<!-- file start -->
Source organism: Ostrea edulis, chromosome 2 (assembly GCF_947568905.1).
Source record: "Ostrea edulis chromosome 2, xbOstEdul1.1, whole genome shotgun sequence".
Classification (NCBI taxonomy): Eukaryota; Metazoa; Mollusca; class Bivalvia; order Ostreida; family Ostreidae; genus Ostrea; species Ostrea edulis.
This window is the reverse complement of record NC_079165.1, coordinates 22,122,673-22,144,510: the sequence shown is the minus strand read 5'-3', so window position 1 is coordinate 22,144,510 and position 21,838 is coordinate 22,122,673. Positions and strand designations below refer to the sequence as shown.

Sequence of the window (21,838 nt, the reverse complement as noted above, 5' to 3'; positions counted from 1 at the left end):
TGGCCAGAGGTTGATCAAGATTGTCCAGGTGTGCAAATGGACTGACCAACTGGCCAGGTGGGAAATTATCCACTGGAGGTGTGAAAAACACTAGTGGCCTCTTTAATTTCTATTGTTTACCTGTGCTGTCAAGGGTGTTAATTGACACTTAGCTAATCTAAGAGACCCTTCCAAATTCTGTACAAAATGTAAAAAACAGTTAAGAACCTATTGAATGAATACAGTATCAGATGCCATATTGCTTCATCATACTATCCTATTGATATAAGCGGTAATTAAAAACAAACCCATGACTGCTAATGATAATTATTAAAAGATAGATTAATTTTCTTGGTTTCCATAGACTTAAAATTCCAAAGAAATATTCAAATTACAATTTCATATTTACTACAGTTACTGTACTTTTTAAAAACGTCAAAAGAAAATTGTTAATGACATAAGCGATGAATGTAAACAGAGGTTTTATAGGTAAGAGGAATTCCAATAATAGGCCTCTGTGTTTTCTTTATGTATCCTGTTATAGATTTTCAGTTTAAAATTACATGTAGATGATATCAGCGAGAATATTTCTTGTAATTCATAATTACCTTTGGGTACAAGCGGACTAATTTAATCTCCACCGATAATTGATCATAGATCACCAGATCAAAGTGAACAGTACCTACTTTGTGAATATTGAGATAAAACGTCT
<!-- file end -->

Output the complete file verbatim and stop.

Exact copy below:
Source organism: Ostrea edulis, chromosome 2 (assembly GCF_947568905.1).
Source record: "Ostrea edulis chromosome 2, xbOstEdul1.1, whole genome shotgun sequence".
Classification (NCBI taxonomy): Eukaryota; Metazoa; Mollusca; class Bivalvia; order Ostreida; family Ostreidae; genus Ostrea; species Ostrea edulis.
This window is the reverse complement of record NC_079165.1, coordinates 22,122,673-22,144,510: the sequence shown is the minus strand read 5'-3', so window position 1 is coordinate 22,144,510 and position 21,838 is coordinate 22,122,673. Positions and strand designations below refer to the sequence as shown.

Sequence of the window (21,838 nt, the reverse complement as noted above, 5' to 3'; positions counted from 1 at the left end):
TGGCCAGAGGTTGATCAAGATTGTCCAGGTGTGCAAATGGACTGACCAACTGGCCAGGTGGGAAATTATCCACTGGAGGTGTGAAAAACACTAGTGGCCTCTTTAATTTCTATTGTTTACCTGTGCTGTCAAGGGTGTTAATTGACACTTAGCTAATCTAAGAGACCCTTCCAAATTCTGTACAAAATGTAAAAAACAGTTAAGAACCTATTGAATGAATACAGTATCAGATGCCATATTGCTTCATCATACTATCCTATTGATATAAGCGGTAATTAAAAACAAACCCATGACTGCTAATGATAATTATTAAAAGATAGATTAATTTTCTTGGTTTCCATAGACTTAAAATTCCAAAGAAATATTCAAATTACAATTTCATATTTACTACAGTTACTGTACTTTTTAAAAACGTCAAAAGAAAATTGTTAATGACATAAGCGATGAATGTAAACAGAGGTTTTATAGGTAAGAGGAATTCCAATAATAGGCCTCTGTGTTTTCTTTATGTATCCTGTTATAGATTTTCAGTTTAAAATTACATGTAGATGATATCAGCGAGAATATTTCTTGTAATTCATAATTACCTTTGGGTACAAGCGGACTAATTTAATCTCCACCGATAATTGATCATAGATCACCAGATCAAAGTGAACAGTACCTACTTTGTGAATATTGAGATAAAACGTCT